Where the Wildflowers Are
The Arc of Appalachia’s spring Wildflower Pilgrimage
“The first wildflower of the year is like land after sea.”
—Thomas Wentworth Higginson
Ohio wildflowers—beautiful gifts, fleeting and delicate—are spring’s promise of the renewal of life and a reminder of the splendor of the growing season to come. Each spring, the Arc of Appalachia Preserve System offers a three-day Wildflower Pilgrimage focused on this natural phenomenon. This year the Wildflower Pilgrimage will celebrate its 10th anniversary at the largest nature preserve in the Arc of Appalachia’s preserve system and the headquarters for the organization, the Highlands Nature Sanctuary, located in Bainbridge, Ohio, with wildflower hikes led by some of Ohio’s finest naturalists and botanists.
“This event really celebrates the incredible birth of spring wildflowers in our biome. There is nothing like this in the world,” Nancy Stranahan, director of the Arc of Appalachia, notes. “There are other wildflower pilgrimages out there, some of which are better known, such as the Smoky Mountain pilgrimage. Ours is a favorite among nature lovers because our abundant limestone bedrock offers particularly exceptional flowers. It’s a bit of a hidden secret, actually. If more people understood the diversity and beauty of the wildflowers that arrive each spring in this region I believe there would be a global draw to see this amazing phenomenon.”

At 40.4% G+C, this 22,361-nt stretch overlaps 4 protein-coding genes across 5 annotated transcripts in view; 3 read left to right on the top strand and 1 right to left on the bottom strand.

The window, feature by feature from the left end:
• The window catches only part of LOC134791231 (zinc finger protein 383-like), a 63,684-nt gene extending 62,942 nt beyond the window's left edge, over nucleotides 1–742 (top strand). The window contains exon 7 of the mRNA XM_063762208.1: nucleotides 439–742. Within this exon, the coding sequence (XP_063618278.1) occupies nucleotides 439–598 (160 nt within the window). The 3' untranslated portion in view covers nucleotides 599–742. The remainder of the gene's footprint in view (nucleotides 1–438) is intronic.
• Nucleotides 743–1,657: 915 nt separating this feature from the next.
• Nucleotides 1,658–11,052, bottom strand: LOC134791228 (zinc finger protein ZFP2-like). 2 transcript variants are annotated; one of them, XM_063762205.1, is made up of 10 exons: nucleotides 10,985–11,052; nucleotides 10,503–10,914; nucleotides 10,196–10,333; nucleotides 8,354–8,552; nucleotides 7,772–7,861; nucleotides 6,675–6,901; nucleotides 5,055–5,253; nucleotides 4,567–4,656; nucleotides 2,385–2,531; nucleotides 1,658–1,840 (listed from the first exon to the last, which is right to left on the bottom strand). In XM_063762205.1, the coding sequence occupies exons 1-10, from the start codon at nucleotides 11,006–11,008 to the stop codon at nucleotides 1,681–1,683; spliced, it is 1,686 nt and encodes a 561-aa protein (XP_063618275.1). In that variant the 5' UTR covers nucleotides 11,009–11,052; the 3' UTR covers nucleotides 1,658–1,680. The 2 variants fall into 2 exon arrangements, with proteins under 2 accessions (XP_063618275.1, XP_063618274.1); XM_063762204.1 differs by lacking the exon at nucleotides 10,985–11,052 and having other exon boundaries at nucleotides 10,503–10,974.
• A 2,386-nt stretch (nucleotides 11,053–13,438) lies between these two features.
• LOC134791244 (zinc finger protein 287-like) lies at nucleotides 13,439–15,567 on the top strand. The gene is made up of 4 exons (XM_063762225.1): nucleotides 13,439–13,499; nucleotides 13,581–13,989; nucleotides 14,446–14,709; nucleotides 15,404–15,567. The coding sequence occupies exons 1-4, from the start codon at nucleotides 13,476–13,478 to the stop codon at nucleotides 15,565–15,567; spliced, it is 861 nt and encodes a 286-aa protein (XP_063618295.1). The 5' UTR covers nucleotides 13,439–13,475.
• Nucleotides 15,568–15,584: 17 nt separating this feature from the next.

The Arc of Appalachia, a nonprofit organization founded in 1995, focuses on the preservation of natural spaces in southern Ohio by acquiring land in the region as sanctuaries for public use. Over its 20-year history, the Arc of Appalachia has established 14 nature preserves that the organization owns and operates, as well as two nature preserves that are operated on behalf of the Ohio History Connection. Most of these preserves lie near the edge of the Appalachian foothills along the tributaries of the lower Scioto River.
Ohio is home to several hundred varieties of wildflowers that bloom each spring and summer with exquisite beauty.
The greatest forest cover in Ohio is located directly south and east of Columbus in woodlands that belong to the Great Eastern Forest, which covers a third of the United States. This vast forest is one of the world’s most biodiverse temperate forests, home to an amazing bounty of wildflowers.
The work of the Arc of Appalachia to preserve this treasure is ever important due to the state’s history of extensive forest timber harvesting. Though Ohio has made significant gains in reclaiming forestland in the region since the 1940s, with nearly eight million acres or 30% of the state covered in forest today, when settlers arrived more than 200 years ago, it is estimated that nearly 95% of the state was covered by the incredibly diverse Eastern Forest. Spring wildflowers in these original mature forests were much more common than they are today.
Nancy notes, “Although much of the Eastern U.S. is still covered with trees, the vast majority of eastern woodlands may have considerably less than half of their original species diversity. Ancient and fully intact temperate hardwood forests are extremely rare today, occupying less than half of 1% of their original range in the Eastern Forest heartland.”